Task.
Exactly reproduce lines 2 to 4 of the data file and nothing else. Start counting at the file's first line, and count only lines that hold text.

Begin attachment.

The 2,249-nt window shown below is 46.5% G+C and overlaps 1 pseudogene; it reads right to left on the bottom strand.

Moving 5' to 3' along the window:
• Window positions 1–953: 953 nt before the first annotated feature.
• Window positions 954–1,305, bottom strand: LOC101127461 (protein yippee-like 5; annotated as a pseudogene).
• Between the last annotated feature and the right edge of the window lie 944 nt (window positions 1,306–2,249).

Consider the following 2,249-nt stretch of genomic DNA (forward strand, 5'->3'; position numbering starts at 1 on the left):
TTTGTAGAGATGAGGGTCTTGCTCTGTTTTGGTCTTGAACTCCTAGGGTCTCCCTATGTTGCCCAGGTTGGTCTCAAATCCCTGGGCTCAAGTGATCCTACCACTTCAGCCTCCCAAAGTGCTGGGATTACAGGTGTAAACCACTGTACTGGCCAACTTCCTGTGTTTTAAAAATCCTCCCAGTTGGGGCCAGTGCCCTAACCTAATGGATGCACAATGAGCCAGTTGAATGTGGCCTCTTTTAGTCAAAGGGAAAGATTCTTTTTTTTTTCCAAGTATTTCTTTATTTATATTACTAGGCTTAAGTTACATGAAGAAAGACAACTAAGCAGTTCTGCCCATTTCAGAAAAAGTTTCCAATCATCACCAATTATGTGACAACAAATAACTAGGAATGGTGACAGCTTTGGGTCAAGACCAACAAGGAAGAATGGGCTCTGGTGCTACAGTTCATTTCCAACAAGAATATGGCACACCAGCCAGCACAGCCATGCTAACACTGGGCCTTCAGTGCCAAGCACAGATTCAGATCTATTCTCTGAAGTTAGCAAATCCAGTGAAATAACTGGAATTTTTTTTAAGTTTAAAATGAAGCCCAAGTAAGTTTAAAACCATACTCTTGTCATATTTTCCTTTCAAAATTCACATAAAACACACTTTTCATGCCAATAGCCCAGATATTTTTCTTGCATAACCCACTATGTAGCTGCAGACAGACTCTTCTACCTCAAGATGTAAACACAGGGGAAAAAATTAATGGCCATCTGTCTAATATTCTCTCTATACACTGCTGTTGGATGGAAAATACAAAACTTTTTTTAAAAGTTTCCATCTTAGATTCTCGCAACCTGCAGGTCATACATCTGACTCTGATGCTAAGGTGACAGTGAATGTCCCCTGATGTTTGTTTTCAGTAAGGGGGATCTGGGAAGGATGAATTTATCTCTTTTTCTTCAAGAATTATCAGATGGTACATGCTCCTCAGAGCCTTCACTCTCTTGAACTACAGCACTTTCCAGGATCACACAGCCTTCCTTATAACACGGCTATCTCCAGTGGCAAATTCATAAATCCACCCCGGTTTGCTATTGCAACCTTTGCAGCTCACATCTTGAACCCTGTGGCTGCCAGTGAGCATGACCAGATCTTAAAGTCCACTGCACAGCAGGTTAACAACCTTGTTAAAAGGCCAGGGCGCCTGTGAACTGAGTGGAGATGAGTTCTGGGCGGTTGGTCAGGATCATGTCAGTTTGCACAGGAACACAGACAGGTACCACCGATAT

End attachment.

Moving 5' to 3' along the window:
• Window positions 1–953: 953 nt before the first annotated feature.
• Window positions 954–1,305, bottom strand: LOC101127461 (protein yippee-like 5; annotated as a pseudogene).